The Kampala House: A Model for Crucial, Eco-Friendly Housing in Uganda
Designed by Marc Thorpe Design in partnership with Stage Six and Échale International, the Kampala House is the first in a series of houses to be built with partnerships in Africa. It’s currently estimated by the Uganda Bureau of Statistics that there is a deficit of 2.1 million housing units in the country, a number that is increasing by 200,000 units a year. By 2030, that deficit is expected to reach 3 million units. This collaborative partnership by all three groups will help provide relief to the people of Uganda.
The Kampala House, and all subsequent housing, is constructed with EcoBlock, an innovative material by Échale International that uses 90% local soil and a 10% mixture of cement, lime, sand, and water. This compressed earth brick acts as a thermal and acoustic insulator, is ecologically sustainable and more resistant than cement block, and uses 30% less CO2 during production.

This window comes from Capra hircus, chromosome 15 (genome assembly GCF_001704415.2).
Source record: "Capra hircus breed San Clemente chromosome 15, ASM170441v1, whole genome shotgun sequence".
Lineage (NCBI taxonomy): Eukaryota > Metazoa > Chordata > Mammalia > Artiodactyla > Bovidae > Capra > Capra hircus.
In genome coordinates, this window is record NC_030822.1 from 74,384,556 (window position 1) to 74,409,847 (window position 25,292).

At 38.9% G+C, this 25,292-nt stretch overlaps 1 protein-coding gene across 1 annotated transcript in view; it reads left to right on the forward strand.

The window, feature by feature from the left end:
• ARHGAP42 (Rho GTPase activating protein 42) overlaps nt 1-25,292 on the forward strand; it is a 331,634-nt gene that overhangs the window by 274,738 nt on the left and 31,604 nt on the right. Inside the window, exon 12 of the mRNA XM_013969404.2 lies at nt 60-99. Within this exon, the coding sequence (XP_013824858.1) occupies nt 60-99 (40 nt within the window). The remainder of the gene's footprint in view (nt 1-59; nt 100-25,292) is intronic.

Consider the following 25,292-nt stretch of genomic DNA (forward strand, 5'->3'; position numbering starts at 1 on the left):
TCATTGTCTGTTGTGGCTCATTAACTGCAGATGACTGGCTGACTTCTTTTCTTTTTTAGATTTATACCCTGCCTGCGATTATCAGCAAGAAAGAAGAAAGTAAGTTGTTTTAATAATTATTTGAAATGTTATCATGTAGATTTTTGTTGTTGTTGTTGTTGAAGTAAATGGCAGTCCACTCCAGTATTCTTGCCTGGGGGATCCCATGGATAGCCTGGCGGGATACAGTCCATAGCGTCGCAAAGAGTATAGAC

The model home includes three bedrooms, two baths, living room, dining room, and kitchen. Commonly found in Uganda, an exterior wood burning stove next to the kitchen allows for outdoor cooking.
The roof is made of corrugated steel and wood, and is designed to support solar panel arrays and harvest rainwater for the adjacent water tower. This will give each home access to water supply in the event of a drought. A terrace provides shaded shelter for outdoor activities.
The houses will be constructed this Spring, giving Ugandans the invaluable socio-economic opportunity for home ownership and community stewardship.